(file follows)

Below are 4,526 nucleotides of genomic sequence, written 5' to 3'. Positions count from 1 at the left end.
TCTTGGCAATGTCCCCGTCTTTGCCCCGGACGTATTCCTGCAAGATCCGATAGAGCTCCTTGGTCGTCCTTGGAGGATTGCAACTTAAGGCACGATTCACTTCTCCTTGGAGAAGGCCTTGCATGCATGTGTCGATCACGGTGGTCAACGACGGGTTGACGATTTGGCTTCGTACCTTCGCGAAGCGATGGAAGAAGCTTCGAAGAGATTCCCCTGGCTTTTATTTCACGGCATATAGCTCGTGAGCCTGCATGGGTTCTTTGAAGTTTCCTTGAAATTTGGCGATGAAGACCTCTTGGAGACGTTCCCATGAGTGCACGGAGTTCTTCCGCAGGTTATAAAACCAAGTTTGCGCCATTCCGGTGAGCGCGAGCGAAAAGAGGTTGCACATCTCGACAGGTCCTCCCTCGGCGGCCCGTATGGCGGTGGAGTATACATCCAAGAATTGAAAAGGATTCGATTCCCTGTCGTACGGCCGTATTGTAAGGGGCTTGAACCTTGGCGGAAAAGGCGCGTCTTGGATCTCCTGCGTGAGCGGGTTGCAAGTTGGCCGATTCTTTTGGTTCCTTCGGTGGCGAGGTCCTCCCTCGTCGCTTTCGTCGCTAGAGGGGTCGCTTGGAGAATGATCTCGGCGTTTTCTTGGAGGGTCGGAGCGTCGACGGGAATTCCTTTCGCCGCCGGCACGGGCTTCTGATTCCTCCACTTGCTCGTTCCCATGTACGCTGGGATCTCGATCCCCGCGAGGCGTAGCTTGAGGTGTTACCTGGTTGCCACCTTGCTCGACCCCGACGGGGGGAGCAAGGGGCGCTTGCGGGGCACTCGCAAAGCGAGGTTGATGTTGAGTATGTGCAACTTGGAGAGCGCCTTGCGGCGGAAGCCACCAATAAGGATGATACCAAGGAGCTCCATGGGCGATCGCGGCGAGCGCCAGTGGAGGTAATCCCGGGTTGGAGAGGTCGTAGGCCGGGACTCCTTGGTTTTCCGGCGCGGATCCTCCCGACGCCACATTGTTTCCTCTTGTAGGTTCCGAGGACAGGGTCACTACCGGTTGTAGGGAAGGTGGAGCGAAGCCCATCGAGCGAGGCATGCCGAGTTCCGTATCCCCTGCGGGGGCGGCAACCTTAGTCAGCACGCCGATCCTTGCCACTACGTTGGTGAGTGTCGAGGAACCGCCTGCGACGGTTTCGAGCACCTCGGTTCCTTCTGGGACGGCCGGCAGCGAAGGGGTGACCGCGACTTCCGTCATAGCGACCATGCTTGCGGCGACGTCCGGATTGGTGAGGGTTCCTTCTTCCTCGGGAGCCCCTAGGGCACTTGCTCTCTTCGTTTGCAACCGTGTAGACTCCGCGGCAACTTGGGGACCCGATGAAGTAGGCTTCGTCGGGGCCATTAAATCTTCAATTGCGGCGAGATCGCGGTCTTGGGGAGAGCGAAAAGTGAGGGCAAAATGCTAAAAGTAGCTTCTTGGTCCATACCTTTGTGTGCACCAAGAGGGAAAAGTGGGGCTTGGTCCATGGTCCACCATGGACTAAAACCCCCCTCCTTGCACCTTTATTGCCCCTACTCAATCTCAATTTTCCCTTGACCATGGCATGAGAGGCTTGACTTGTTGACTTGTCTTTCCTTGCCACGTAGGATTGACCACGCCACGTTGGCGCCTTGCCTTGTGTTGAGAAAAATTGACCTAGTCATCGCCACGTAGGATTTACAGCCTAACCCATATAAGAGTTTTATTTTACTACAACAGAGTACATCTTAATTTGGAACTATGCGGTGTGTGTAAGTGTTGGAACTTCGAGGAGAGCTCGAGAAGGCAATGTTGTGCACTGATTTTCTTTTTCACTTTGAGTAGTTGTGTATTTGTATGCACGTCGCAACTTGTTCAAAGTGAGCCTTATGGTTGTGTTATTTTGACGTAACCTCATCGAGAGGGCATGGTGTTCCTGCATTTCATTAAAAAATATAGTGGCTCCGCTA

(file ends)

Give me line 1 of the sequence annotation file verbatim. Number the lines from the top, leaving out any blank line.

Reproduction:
Below are 4,526 nucleotides of genomic sequence, written 5' to 3'. Positions count from 1 at the left end.